Philip Jones Griffiths
[Photojournalist, b. 1936, Rhuddian, Wales, d. 2008, London.]
The twentieth century was the time of photography, when almost everything of importance was recorded and considered true because it was photographed. Nowadays nearly anyone can produce a photograph of Ladybird Johnson standing on the grassy knoll with a smoking gun in her hand and no one can prove it’s a fake.
[Photographer and curator, b. 1879, Luxembourg, Germany, d. 1973, West Redding, Connecticut.]
Every photograph is a fake from start to finish.
George Orwell (Eric Arthur Blair)
[Writer, b. 1903, Motihari, Bengal, India, d. 1950, London.]
Processions, meetings, military parades, lectures, waxwork displays, film shows, telescreen programs all had to be organized; stands had to be erected, effigies built, slogans coined, songs written, rumours circulated, photographs faked.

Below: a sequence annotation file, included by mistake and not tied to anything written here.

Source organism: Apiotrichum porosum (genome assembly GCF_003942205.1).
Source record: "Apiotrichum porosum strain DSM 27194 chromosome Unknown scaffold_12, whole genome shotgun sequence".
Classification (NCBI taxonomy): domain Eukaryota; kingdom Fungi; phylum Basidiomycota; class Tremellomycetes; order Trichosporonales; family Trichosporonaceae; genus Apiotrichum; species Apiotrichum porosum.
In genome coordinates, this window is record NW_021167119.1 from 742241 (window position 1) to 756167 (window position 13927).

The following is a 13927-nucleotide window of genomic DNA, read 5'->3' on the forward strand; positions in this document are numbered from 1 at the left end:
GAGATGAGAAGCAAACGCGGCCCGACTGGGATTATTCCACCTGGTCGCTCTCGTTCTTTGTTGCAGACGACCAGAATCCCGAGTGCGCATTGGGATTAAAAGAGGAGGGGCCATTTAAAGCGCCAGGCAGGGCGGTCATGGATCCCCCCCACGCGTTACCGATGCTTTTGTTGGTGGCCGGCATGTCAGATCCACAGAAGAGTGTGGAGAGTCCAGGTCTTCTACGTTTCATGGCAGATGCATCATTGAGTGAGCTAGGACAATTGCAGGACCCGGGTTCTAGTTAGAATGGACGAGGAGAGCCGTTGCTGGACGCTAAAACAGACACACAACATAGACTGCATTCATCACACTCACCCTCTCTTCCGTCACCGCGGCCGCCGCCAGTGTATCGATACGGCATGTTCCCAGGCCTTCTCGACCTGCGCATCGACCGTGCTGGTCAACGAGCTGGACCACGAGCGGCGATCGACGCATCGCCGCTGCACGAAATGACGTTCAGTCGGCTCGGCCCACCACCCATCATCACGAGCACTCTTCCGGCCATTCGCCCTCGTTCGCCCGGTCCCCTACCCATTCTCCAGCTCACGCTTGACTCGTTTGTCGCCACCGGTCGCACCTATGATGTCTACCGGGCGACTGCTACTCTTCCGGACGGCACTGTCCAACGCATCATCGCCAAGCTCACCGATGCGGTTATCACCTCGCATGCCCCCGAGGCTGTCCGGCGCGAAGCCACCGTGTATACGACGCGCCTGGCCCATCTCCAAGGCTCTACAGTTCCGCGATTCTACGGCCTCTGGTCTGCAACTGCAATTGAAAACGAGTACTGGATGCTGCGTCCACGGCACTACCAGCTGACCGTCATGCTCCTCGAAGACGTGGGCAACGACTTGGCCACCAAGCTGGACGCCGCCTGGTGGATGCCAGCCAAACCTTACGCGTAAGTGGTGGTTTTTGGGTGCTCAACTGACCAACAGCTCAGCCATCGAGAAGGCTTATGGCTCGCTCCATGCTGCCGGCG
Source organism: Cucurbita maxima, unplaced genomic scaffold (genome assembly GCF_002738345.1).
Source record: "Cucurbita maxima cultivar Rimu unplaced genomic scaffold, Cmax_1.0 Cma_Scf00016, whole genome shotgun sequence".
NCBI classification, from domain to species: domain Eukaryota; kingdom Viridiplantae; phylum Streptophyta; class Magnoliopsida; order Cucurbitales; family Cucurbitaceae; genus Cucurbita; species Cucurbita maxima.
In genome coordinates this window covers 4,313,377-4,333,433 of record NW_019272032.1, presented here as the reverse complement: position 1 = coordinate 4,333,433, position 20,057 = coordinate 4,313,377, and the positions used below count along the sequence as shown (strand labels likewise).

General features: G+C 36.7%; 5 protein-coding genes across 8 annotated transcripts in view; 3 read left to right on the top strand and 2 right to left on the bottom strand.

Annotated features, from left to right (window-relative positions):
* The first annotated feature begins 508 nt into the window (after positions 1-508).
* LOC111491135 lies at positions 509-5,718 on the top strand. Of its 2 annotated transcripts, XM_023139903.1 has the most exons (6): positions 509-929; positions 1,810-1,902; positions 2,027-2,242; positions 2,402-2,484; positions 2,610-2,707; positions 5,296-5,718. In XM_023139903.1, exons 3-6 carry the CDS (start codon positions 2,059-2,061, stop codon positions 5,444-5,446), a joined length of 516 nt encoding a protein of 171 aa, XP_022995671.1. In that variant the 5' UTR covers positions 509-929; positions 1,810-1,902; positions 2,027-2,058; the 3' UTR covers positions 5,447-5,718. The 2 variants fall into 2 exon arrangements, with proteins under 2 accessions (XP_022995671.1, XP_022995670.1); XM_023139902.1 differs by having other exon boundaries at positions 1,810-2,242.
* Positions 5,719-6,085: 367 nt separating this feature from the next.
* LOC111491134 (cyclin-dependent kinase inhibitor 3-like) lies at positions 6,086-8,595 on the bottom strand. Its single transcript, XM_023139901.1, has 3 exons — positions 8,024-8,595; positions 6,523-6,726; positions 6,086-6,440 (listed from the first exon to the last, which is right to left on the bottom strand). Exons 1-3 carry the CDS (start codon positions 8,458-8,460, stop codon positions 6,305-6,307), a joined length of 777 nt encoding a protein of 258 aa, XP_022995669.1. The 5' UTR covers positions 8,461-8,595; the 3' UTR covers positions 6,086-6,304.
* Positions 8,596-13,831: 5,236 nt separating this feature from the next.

[Photographer, b. 1968, Remscheid, Germany, lives in London.]
The true authenticity of photographs for me is that they usually manipulate and lie about what is in front of the camera, but never lie about the intentions behind the camera.
[Writer, b. 1930, Havana, Cuba, lives in New York.]
...photography can lie as convincingly as literature or painting. The angle, the selected content, the assumed context.
[Photographer, b. 1935, Soloba, Mali, d. 2016, Bamako, Mali.]
Photographs are reality: they never lie, and that’s important to me.
[Photographer, b. 1959, Sittard, The Netherlands, lives in Amsterdam.]
A photo is always a kind of lie. Truth is only present for a matter of a fraction of a second.
[Artist, b. 1798, Charenton-St.Maurice, France, d. 1863, Paris.]
[Photography is] in some ways false just because it is so exact.